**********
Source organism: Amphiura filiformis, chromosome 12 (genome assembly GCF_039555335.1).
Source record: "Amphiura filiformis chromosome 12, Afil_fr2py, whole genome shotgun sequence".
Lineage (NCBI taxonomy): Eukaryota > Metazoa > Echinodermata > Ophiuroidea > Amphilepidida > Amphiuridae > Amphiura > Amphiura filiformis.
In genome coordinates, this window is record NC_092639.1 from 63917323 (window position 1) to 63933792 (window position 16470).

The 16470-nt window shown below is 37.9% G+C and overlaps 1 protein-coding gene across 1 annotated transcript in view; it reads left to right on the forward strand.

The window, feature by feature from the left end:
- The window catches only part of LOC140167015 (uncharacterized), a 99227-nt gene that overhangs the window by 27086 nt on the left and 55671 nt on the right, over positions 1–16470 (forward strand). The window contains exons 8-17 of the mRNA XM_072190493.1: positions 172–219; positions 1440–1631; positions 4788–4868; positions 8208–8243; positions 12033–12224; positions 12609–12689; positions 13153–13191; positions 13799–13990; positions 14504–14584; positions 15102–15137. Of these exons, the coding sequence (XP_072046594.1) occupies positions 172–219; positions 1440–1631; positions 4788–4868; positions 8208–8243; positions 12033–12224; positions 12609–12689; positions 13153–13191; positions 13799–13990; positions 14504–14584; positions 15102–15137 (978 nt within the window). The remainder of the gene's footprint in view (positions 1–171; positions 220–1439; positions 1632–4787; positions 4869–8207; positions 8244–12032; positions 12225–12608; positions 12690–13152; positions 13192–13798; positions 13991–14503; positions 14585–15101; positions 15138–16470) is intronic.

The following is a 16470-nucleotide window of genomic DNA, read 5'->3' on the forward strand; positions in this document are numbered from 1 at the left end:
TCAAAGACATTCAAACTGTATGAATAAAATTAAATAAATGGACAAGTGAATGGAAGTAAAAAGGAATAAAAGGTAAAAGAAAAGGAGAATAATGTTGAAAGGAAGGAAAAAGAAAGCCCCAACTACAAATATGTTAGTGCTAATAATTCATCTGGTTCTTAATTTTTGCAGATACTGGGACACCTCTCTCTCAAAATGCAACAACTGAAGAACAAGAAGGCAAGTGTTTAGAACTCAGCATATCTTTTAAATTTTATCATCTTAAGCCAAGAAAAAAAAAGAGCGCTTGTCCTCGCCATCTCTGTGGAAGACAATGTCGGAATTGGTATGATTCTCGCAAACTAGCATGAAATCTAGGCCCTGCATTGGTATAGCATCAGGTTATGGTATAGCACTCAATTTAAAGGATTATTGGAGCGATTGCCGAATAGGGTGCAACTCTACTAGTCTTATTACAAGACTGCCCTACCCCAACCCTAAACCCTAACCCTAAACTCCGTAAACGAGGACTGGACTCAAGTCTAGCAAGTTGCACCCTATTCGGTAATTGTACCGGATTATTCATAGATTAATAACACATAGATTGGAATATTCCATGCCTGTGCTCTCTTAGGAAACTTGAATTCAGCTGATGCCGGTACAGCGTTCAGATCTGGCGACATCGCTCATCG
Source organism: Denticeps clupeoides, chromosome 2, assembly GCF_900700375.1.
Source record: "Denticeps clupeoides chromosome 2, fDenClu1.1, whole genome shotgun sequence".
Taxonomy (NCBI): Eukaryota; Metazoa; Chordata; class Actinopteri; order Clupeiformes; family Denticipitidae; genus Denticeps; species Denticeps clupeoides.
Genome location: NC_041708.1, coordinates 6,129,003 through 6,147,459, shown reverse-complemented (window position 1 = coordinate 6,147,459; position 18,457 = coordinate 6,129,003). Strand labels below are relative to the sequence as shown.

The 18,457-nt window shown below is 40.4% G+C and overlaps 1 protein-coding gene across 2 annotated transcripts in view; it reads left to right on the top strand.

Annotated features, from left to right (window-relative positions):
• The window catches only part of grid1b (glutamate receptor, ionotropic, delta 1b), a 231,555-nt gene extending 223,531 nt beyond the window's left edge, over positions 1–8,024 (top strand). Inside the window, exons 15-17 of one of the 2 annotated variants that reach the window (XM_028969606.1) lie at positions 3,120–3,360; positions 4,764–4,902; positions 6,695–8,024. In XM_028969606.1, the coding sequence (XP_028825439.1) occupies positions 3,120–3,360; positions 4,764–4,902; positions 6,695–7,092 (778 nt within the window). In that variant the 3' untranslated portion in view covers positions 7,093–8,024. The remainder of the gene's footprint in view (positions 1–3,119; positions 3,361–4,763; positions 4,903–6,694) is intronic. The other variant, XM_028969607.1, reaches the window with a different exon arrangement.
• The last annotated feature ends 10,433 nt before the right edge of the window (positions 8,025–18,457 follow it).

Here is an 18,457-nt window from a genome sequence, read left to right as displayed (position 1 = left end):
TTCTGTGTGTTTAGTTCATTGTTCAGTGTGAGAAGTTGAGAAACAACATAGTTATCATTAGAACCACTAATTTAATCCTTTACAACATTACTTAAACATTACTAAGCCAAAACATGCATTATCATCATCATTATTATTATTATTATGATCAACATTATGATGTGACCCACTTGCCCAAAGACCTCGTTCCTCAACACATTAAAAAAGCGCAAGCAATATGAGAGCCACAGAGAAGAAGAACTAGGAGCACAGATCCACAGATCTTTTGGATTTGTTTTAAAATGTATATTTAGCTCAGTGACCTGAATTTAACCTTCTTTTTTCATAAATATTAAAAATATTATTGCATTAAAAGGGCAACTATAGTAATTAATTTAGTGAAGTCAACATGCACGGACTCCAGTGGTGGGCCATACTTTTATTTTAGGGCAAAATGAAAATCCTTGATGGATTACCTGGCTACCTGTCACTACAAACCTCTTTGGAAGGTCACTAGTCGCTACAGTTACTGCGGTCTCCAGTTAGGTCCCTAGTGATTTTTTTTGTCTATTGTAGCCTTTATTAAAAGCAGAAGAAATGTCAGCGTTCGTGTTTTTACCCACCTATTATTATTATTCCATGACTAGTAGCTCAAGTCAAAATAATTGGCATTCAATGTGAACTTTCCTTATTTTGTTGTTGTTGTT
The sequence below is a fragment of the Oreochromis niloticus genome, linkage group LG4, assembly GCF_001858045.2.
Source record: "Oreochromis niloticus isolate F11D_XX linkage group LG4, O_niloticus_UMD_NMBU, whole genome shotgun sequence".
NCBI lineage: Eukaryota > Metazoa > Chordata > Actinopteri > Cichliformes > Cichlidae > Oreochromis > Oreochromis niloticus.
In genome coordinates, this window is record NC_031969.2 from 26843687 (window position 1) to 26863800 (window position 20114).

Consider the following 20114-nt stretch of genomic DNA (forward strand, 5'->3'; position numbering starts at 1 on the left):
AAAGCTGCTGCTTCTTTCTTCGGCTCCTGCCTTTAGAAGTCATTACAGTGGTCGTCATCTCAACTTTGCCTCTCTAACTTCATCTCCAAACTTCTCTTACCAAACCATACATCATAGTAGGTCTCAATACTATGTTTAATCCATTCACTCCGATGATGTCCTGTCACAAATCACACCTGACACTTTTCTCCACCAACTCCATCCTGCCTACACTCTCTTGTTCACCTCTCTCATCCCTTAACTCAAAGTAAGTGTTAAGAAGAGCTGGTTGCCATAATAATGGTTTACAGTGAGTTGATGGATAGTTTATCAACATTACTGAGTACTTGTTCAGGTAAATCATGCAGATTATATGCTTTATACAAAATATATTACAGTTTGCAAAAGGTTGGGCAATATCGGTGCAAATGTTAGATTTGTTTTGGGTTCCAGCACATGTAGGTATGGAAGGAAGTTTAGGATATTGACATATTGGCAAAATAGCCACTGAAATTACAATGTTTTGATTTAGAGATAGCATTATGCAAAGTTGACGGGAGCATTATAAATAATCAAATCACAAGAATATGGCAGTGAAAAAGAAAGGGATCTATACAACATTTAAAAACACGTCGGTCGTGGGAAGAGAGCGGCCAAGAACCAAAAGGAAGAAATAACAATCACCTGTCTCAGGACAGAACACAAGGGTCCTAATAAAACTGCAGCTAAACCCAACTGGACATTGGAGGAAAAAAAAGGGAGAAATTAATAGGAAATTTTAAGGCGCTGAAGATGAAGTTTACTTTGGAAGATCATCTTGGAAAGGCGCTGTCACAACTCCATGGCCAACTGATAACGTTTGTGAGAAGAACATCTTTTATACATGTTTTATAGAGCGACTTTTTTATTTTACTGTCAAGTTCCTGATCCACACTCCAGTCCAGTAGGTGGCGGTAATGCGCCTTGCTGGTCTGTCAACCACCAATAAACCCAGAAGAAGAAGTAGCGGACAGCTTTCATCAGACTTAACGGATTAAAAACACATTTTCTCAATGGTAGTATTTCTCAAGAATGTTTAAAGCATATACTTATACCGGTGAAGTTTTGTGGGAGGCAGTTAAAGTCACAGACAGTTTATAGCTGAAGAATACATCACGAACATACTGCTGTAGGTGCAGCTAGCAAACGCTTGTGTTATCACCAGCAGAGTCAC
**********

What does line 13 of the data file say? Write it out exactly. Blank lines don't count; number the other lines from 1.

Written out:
Genome location: NC_041708.1, coordinates 6,129,003 through 6,147,459, shown reverse-complemented (window position 1 = coordinate 6,147,459; position 18,457 = coordinate 6,129,003). Strand labels below are relative to the sequence as shown.